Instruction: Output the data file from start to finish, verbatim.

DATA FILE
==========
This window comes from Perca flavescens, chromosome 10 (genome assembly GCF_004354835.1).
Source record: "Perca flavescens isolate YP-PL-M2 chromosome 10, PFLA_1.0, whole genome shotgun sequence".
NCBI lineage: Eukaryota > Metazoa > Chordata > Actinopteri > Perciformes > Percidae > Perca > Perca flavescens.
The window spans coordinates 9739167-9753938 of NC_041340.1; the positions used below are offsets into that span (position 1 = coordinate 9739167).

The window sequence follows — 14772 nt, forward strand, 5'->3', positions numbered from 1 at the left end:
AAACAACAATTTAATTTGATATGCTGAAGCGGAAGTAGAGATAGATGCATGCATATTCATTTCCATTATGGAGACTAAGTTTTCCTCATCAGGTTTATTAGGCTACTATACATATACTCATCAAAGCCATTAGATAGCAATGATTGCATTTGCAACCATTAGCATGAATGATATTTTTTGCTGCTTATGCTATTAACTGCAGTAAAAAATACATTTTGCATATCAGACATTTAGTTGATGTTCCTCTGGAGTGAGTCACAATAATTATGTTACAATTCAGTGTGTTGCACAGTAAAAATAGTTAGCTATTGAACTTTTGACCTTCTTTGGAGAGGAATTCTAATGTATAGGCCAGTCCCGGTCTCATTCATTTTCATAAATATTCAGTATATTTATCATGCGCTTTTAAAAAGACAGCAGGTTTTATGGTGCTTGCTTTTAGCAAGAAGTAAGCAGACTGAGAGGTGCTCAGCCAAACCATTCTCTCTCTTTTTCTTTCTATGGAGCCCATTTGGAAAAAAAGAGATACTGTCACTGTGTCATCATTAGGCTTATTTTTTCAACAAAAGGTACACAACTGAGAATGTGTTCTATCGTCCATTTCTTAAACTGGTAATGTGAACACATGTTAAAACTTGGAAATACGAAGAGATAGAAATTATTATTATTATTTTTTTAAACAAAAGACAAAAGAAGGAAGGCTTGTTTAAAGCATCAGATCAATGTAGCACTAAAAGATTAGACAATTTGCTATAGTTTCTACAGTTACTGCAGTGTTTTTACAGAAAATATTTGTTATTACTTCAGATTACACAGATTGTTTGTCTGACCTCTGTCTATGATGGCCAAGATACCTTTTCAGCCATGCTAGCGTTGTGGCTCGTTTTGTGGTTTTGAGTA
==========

This window comes from Perca flavescens, chromosome 10 (genome assembly GCF_004354835.1).
Source record: "Perca flavescens isolate YP-PL-M2 chromosome 10, PFLA_1.0, whole genome shotgun sequence".
NCBI lineage: Eukaryota > Metazoa > Chordata > Actinopteri > Perciformes > Percidae > Perca > Perca flavescens.
The window spans coordinates 9739167-9753938 of NC_041340.1; the positions used below are offsets into that span (position 1 = coordinate 9739167).

The window sequence follows — 14772 nt, forward strand, 5'->3', positions numbered from 1 at the left end:
AAACAACAATTTAATTTGATATGCTGAAGCGGAAGTAGAGATAGATGCATGCATATTCATTTCCATTATGGAGACTAAGTTTTCCTCATCAGGTTTATTAGGCTACTATACATATACTCATCAAAGCCATTAGATAGCAATGATTGCATTTGCAACCATTAGCATGAATGATATTTTTTGCTGCTTATGCTATTAACTGCAGTAAAAAATACATTTTGCATATCAGACATTTAGTTGATGTTCCTCTGGAGTGAGTCACAATAATTATGTTACAATTCAGTGTGTTGCACAGTAAAAATAGTTAGCTATTGAACTTTTGACCTTCTTTGGAGAGGAATTCTAATGTATAGGCCAGTCCCGGTCTCATTCATTTTCATAAATATTCAGTATATTTATCATGCGCTTTTAAAAAGACAGCAGGTTTTATGGTGCTTGCTTTTAGCAAGAAGTAAGCAGACTGAGAGGTGCTCAGCCAAACCATTCTCTCTCTTTTTCTTTCTATGGAGCCCATTTGGAAAAAAAGAGATACTGTCACTGTGTCATCATTAGGCTTATTTTTTCAACAAAAGGTACACAACTGAGAATGTGTTCTATCGTCCATTTCTTAAACTGGTAATGTGAACACATGTTAAAACTTGGAAATACGAAGAGATAGAAATTATTATTATTATTTTTTTAAACAAAAGACAAAAGAAGGAAGGCTTGTTTAAAGCATCAGATCAATGTAGCACTAAAAGATTAGACAATTTGCTATAGTTTCTACAGTTACTGCAGTGTTTTTACAGAAAATATTTGTTATTACTTCAGATTACACAGATTGTTTGTCTGACCTCTGTCTATGATGGCCAAGATACCTTTTCAGCCATGCTAGCGTTGTGGCTCGTTTTGTGGTTTTGAGTA